- For a topical guide of this subject, see Outline of linguistics
A mural in Teotihuacan
, Mexico (c. 2nd
century) depicting a person emitting a speech scroll
from his mouth, symbolizing speech
Language is a system that consists of the development, acquisition, maintenance and use of complex systems of communication, particularly the human ability to do so; a language is any specific example of such a system.
The scientific study of language is called linguistics. Questions concerning the philosophy of language, such as whether words can represent experience, have been debated at least since Gorgias and Plato in ancient Greece. Thinkers such as Rousseau have argued that language originated from emotions while others like Kant have held that it originated from rational and logical thought. 20th-century philosophers such as Wittgenstein argued that philosophy is really the study of language. Major figures in linguistics include Ferdinand de Saussure and Noam Chomsky.
Estimates of the number of human languages in the world vary between 5,000 and 7,000. However, any precise estimate depends on the arbitrary and western in its origin distinction (dichotomy) between languages (or rather de:Einzelsprachen) and dialects. Natural languages are spoken or signed, but any language can be encoded into secondary media using auditory, visual, or tactile stimuli – for example, in writing, whistling, signing, or braille. This is because human language is modality-independent. Depending on philosophical perspectives regarding the definition of language and meaning, when used as a general concept, "language" may refer to the cognitive ability to learn and use systems of complex communication, or to describe the set of rules that makes up these systems, or the set of utterances that can be produced from those rules. All languages rely on the process of semiosis to relate signs to particular meanings. Oral, manual and tactile languages contain a phonological system that governs how symbols are used to form sequences known as words or morphemes, and a syntactic system that governs how words and morphemes are combined to form phrases and utterances.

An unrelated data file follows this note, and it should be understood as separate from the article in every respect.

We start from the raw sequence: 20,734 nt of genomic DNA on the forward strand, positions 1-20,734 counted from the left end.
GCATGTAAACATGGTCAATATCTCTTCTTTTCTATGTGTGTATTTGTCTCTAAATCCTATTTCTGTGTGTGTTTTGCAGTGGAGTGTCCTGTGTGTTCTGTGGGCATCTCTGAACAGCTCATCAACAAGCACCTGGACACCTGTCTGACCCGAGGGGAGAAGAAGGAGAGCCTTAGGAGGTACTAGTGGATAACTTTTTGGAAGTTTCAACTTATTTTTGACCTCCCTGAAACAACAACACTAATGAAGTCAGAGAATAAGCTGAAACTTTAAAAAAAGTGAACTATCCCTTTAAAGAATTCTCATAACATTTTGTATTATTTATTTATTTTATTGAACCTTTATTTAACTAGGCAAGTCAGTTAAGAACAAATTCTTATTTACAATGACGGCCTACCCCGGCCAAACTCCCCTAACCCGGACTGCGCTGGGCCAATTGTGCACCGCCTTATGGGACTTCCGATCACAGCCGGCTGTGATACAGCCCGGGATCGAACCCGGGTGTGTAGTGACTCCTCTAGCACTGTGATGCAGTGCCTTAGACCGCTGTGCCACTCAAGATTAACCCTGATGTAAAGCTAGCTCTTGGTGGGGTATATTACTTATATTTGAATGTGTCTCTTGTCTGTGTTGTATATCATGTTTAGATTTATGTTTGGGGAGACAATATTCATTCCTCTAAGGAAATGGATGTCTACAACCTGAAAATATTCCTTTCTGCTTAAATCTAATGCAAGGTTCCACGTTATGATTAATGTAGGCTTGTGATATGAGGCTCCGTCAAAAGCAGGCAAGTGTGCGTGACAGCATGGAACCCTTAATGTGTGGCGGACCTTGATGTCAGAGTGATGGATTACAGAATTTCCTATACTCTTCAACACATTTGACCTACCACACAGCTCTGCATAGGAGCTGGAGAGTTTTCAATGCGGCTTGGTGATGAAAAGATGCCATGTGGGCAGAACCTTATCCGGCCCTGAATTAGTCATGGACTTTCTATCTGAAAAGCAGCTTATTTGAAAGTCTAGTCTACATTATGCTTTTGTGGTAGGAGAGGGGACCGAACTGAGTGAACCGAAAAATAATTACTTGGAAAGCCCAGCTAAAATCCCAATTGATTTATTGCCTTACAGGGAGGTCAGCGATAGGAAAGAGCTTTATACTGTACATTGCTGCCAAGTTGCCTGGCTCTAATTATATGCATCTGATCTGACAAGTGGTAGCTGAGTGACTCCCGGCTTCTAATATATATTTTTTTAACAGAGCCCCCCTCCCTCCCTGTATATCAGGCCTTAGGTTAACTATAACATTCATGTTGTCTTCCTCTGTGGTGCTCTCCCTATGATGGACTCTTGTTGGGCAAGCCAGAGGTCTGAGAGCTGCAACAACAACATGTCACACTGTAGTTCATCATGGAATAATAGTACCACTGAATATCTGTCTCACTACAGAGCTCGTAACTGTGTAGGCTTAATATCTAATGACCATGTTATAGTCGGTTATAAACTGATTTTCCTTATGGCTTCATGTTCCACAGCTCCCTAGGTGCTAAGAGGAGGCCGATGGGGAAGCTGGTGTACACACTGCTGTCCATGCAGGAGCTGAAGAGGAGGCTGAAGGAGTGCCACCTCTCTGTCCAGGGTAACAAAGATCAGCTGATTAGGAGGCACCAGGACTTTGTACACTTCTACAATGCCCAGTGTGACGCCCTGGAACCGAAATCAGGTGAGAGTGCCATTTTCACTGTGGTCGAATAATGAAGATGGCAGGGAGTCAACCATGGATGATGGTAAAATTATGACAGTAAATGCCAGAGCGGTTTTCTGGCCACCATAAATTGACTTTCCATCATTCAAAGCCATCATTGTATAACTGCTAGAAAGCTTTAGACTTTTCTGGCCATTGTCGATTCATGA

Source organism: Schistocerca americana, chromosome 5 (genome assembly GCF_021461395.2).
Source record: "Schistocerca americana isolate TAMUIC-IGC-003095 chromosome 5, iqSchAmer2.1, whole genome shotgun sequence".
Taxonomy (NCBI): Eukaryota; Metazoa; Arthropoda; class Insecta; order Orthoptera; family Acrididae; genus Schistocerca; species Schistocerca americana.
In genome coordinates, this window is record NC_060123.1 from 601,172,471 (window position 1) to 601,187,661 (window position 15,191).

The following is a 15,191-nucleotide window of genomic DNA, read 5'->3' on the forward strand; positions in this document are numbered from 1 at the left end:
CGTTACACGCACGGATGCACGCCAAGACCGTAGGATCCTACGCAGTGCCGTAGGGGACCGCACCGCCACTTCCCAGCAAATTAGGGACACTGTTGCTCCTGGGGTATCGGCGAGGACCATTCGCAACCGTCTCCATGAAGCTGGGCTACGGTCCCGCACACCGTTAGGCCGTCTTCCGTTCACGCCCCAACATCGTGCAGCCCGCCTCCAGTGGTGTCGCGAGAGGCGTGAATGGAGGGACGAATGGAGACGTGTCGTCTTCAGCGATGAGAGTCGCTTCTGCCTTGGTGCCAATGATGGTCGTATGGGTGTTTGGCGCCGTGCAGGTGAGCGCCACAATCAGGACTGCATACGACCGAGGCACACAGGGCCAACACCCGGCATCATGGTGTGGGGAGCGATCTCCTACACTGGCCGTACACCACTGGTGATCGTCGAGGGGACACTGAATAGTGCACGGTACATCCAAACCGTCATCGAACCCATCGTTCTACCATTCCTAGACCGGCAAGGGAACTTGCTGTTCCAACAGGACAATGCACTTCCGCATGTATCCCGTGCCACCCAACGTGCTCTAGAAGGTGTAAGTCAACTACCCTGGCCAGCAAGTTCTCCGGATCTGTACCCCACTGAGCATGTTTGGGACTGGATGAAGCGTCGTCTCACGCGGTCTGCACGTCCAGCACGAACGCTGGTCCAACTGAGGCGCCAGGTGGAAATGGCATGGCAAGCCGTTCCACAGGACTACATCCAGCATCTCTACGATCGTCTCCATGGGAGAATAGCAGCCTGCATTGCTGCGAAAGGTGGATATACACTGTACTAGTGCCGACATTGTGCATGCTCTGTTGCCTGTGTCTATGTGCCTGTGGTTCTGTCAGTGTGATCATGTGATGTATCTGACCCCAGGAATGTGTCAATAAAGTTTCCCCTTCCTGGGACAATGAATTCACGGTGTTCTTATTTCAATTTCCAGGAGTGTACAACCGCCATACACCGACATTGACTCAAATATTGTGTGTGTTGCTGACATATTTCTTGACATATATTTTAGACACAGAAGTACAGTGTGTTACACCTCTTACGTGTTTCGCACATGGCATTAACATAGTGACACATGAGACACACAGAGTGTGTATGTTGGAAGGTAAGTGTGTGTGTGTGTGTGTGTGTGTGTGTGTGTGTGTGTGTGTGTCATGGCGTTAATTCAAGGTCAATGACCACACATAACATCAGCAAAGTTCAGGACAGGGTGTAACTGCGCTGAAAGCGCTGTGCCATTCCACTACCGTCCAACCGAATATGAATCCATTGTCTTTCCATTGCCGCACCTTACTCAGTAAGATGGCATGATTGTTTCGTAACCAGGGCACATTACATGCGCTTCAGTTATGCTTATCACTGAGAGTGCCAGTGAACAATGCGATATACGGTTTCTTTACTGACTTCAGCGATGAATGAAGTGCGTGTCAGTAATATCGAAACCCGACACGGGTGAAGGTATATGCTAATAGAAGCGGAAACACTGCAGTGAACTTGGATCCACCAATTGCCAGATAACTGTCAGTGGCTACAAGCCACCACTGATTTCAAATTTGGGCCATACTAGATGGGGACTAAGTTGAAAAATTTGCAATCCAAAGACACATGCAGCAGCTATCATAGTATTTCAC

Human language has the properties of productivity and displacement, and relies entirely on social convention and learning. Its complex structure affords a much wider range of expressions than any known system of animal communication. Language is thought to have originated when early hominins started gradually changing their primate communication systems, acquiring the ability to form a theory of other minds and a shared intentionality. This development is sometimes thought to have coincided with an increase in brain volume, and many linguists see the structures of language as having evolved to serve specific communicative and social functions. Language is processed in many different locations in the human brain, but especially in Broca's and Wernicke's areas. Humans acquire language through social interaction in early childhood, and children generally speak fluently by approximately three years old. The use of language is deeply entrenched in human culture. Therefore, in addition to its strictly communicative uses, language also has many social and cultural uses, such as signifying group identity, social stratification, as well as social grooming and entertainment.